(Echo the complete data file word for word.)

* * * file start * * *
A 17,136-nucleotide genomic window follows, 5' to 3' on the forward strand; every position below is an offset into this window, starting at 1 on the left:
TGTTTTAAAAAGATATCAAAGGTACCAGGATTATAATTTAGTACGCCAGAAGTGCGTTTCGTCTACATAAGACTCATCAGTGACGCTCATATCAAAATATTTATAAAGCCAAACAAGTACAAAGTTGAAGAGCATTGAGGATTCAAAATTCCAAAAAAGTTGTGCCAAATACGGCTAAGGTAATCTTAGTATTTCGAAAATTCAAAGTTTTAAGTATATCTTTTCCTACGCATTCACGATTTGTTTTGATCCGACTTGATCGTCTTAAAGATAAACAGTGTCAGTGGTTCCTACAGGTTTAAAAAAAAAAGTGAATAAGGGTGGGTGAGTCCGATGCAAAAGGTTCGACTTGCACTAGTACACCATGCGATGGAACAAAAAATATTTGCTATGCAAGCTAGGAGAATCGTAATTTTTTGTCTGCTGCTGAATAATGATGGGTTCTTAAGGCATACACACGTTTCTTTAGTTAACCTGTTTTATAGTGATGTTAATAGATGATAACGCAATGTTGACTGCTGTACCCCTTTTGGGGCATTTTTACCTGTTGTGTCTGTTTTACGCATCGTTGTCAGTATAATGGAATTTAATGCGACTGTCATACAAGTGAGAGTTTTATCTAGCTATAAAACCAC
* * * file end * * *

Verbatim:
A 17,136-nucleotide genomic window follows, 5' to 3' on the forward strand; every position below is an offset into this window, starting at 1 on the left:
TGTTTTAAAAAGATATCAAAGGTACCAGGATTATAATTTAGTACGCCAGAAGTGCGTTTCGTCTACATAAGACTCATCAGTGACGCTCATATCAAAATATTTATAAAGCCAAACAAGTACAAAGTTGAAGAGCATTGAGGATTCAAAATTCCAAAAAAGTTGTGCCAAATACGGCTAAGGTAATCTTAGTATTTCGAAAATTCAAAGTTTTAAGTATATCTTTTCCTACGCATTCACGATTTGTTTTGATCCGACTTGATCGTCTTAAAGATAAACAGTGTCAGTGGTTCCTACAGGTTTAAAAAAAAAAGTGAATAAGGGTGGGTGAGTCCGATGCAAAAGGTTCGACTTGCACTAGTACACCATGCGATGGAACAAAAAATATTTGCTATGCAAGCTAGGAGAATCGTAATTTTTTGTCTGCTGCTGAATAATGATGGGTTCTTAAGGCATACACACGTTTCTTTAGTTAACCTGTTTTATAGTGATGTTAATAGATGATAACGCAATGTTGACTGCTGTACCCCTTTTGGGGCATTTTTACCTGTTGTGTCTGTTTTACGCATCGTTGTCAGTATAATGGAATTTAATGCGACTGTCATACAAGTGAGAGTTTTATCTAGCTATAAAACCAC